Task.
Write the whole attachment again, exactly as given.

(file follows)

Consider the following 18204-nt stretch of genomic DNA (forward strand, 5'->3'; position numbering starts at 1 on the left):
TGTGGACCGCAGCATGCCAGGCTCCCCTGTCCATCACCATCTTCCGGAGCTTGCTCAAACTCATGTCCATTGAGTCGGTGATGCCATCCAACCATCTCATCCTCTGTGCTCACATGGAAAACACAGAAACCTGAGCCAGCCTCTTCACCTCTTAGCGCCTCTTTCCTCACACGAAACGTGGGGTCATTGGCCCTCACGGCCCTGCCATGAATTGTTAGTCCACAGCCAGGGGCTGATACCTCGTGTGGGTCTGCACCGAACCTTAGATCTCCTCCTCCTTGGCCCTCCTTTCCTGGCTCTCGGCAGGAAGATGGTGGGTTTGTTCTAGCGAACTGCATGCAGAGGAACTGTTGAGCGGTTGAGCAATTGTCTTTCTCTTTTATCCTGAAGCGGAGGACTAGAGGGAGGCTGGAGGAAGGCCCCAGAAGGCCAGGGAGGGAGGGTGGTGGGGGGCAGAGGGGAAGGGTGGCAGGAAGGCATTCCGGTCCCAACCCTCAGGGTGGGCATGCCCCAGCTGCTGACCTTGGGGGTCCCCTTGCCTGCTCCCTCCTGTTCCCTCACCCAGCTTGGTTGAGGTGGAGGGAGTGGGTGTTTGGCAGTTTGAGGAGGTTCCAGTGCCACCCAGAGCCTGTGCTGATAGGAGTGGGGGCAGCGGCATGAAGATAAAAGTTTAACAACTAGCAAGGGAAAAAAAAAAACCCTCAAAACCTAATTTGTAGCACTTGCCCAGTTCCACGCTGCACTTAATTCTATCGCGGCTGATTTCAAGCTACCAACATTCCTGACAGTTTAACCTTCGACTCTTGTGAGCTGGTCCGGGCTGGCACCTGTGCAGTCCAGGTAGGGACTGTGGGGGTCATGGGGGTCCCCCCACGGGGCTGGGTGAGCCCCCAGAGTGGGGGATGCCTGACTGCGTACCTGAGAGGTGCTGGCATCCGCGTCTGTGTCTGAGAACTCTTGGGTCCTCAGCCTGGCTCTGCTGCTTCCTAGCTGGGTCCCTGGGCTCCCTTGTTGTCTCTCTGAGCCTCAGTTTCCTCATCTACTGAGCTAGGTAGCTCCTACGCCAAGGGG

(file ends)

Consider the following 18204-nt stretch of genomic DNA (forward strand, 5'->3'; position numbering starts at 1 on the left):
TGTGGACCGCAGCATGCCAGGCTCCCCTGTCCATCACCATCTTCCGGAGCTTGCTCAAACTCATGTCCATTGAGTCGGTGATGCCATCCAACCATCTCATCCTCTGTGCTCACATGGAAAACACAGAAACCTGAGCCAGCCTCTTCACCTCTTAGCGCCTCTTTCCTCACACGAAACGTGGGGTCATTGGCCCTCACGGCCCTGCCATGAATTGTTAGTCCACAGCCAGGGGCTGATACCTCGTGTGGGTCTGCACCGAACCTTAGATCTCCTCCTCCTTGGCCCTCCTTTCCTGGCTCTCGGCAGGAAGATGGTGGGTTTGTTCTAGCGAACTGCATGCAGAGGAACTGTTGAGCGGTTGAGCAATTGTCTTTCTCTTTTATCCTGAAGCGGAGGACTAGAGGGAGGCTGGAGGAAGGCCCCAGAAGGCCAGGGAGGGAGGGTGGTGGGGGGCAGAGGGGAAGGGTGGCAGGAAGGCATTCCGGTCCCAACCCTCAGGGTGGGCATGCCCCAGCTGCTGACCTTGGGGGTCCCCTTGCCTGCTCCCTCCTGTTCCCTCACCCAGCTTGGTTGAGGTGGAGGGAGTGGGTGTTTGGCAGTTTGAGGAGGTTCCAGTGCCACCCAGAGCCTGTGCTGATAGGAGTGGGGGCAGCGGCATGAAGATAAAAGTTTAACAACTAGCAAGGGAAAAAAAAAAACCCTCAAAACCTAATTTGTAGCACTTGCCCAGTTCCACGCTGCACTTAATTCTATCGCGGCTGATTTCAAGCTACCAACATTCCTGACAGTTTAACCTTCGACTCTTGTGAGCTGGTCCGGGCTGGCACCTGTGCAGTCCAGGTAGGGACTGTGGGGGTCATGGGGGTCCCCCCACGGGGCTGGGTGAGCCCCCAGAGTGGGGGATGCCTGACTGCGTACCTGAGAGGTGCTGGCATCCGCGTCTGTGTCTGAGAACTCTTGGGTCCTCAGCCTGGCTCTGCTGCTTCCTAGCTGGGTCCCTGGGCTCCCTTGTTGTCTCTCTGAGCCTCAGTTTCCTCATCTACTGAGCTAGGTAGCTCCTACGCCAAGGGG